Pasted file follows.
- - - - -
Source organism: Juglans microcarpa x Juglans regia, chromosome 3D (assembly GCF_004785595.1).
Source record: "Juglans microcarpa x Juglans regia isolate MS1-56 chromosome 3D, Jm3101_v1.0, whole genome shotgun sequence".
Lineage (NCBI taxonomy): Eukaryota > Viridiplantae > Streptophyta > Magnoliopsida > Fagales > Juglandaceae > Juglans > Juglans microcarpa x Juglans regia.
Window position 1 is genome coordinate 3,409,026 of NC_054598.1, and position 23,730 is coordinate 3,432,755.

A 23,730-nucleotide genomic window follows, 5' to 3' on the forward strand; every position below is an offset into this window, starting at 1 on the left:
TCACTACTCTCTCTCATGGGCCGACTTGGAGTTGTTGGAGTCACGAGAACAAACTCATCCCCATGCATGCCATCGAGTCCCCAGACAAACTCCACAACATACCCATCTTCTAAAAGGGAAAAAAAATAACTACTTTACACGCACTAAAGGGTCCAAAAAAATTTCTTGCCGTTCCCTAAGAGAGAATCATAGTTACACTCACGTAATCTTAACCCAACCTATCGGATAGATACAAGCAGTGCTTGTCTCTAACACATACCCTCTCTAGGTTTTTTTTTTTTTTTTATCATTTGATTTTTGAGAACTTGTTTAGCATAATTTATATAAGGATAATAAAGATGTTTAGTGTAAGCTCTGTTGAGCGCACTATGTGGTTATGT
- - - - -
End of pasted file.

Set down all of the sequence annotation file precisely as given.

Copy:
Source organism: Juglans microcarpa x Juglans regia, chromosome 3D (assembly GCF_004785595.1).
Source record: "Juglans microcarpa x Juglans regia isolate MS1-56 chromosome 3D, Jm3101_v1.0, whole genome shotgun sequence".
Lineage (NCBI taxonomy): Eukaryota > Viridiplantae > Streptophyta > Magnoliopsida > Fagales > Juglandaceae > Juglans > Juglans microcarpa x Juglans regia.
Window position 1 is genome coordinate 3,409,026 of NC_054598.1, and position 23,730 is coordinate 3,432,755.

A 23,730-nucleotide genomic window follows, 5' to 3' on the forward strand; every position below is an offset into this window, starting at 1 on the left:
TCACTACTCTCTCTCATGGGCCGACTTGGAGTTGTTGGAGTCACGAGAACAAACTCATCCCCATGCATGCCATCGAGTCCCCAGACAAACTCCACAACATACCCATCTTCTAAAAGGGAAAAAAAATAACTACTTTACACGCACTAAAGGGTCCAAAAAAATTTCTTGCCGTTCCCTAAGAGAGAATCATAGTTACACTCACGTAATCTTAACCCAACCTATCGGATAGATACAAGCAGTGCTTGTCTCTAACACATACCCTCTCTAGGTTTTTTTTTTTTTTTTATCATTTGATTTTTGAGAACTTGTTTAGCATAATTTATATAAGGATAATAAAGATGTTTAGTGTAAGCTCTGTTGAGCGCACTATGTGGTTATGT